There are 2 concerns as to the clinical application of MRD: first, the use of cutoff levels in chemotherapy-based therapies generally reveals that different cutoff levels have different meaning in different risk groups in terms of patient outcome, and secondly, knowledge on the significance of MRD for patients treated with nonintensive therapies, for example DNA methyltransferase inhibitors (“hypomethylating agents”), is currently limited.65  We nevertheless suggest that such patients should be monitored for MRD with the caveat that there are few data to guide interpretation of MRD results.

APL

In APL, the most important MRD end point is achievement of PCR negativity for PML-RARA at the end of consolidation treatment, either with ATRA + chemotherapy-based or ATRA + arsenic trioxide–based therapies. PCR negativity at the end of consolidation is associated with a low risk of relapse and a high chance of long-term survival (see Table 2).66,67  Detectable levels of PML-RARA by PCR during active treatment of APL should not change the treatment plan for an individual patient, and it is controversial whether serial PCR measurements of PML-RARA during treatment are of value outside of clinical trials.64,68 

At the completion of therapy, a change in status of PML-RARa by PCR from undetectable to detectable, as measured in either BM or PB and confirmed by a repeat sample, heralds imminent disease relapse in APL.63,66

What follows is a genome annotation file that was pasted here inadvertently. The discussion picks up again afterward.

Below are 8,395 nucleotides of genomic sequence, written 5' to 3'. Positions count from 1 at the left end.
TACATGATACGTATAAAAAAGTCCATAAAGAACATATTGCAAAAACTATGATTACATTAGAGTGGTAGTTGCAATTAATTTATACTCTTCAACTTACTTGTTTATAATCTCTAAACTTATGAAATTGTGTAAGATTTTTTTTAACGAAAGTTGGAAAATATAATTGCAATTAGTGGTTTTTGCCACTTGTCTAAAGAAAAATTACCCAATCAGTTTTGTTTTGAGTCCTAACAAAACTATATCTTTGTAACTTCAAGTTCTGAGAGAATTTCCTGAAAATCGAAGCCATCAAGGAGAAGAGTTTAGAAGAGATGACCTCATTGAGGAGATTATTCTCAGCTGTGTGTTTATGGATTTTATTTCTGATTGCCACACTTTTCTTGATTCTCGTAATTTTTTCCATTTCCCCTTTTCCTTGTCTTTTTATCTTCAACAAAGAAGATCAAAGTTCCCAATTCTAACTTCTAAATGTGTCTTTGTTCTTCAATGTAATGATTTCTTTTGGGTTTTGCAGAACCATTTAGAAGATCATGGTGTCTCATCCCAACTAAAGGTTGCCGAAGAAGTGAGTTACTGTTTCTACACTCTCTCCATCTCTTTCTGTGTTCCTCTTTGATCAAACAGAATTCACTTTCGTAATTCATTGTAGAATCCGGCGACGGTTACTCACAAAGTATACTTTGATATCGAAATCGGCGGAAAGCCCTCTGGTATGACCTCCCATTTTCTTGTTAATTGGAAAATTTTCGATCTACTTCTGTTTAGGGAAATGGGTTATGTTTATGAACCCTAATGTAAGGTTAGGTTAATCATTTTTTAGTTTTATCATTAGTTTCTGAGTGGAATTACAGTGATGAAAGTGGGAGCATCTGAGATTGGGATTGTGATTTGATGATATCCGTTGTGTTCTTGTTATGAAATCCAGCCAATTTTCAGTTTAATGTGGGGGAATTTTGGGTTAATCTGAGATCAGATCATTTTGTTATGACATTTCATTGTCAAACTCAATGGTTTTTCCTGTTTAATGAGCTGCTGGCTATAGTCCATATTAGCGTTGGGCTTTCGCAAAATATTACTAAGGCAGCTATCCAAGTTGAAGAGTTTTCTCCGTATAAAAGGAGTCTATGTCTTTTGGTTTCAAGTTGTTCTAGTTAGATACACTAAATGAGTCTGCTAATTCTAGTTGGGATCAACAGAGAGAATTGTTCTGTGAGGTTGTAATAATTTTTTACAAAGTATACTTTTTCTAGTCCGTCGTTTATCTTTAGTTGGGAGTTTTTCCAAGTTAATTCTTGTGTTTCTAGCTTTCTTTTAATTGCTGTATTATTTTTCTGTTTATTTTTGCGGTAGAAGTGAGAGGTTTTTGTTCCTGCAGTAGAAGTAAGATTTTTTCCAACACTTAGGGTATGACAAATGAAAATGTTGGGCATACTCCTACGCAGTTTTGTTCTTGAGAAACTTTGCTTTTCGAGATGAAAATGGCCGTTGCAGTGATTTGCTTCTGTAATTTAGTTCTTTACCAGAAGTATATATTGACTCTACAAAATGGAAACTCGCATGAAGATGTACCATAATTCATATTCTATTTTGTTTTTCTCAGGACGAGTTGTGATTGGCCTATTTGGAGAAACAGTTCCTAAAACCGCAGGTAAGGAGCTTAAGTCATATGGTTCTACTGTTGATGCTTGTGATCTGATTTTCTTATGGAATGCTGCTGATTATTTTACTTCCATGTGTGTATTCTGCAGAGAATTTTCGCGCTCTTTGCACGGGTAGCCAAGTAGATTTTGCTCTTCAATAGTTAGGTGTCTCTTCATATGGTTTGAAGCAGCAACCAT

For patients with low- and intermediate-risk disease (by Sanz score69 ), who are treated with an ATRA and anthracycline-based regimen, monitoring in BM at completion of induction therapy and in BM or PB every 3 month for the first 2 years after remission is recommended. For patients with low/intermediate-risk Sanz score who are treated with ATO and ATRA, MRD analysis should be continued until the patient is in CRMRD in BM and then should be terminated.66  For patients with high-risk APL, BM or PB monitoring is recommended every 3 months after completion of therapy for at least 2 years. Early identification of molecular relapse could quicken clinical action (eg, reducing bleeding complications), but impact of early detection on clinical outcome has not been shown.64  Finally, the presence of a FLT3 mutation should neither change clinical management nor demand serial monitoring.

CBF AML

CBFB-MYH11 [Inv(16)].

Despite the prognostic value of MRD in CBFB-MYH11 AML in terms of relapse rate (Table 2), no effect was noted on overall survival in multivariate analysis, probably because of the relatively high response rates of inv(16) AML to salvage treatment,70  and thereby no recommendation is made for a change in therapy (for more details, see supplemental Data).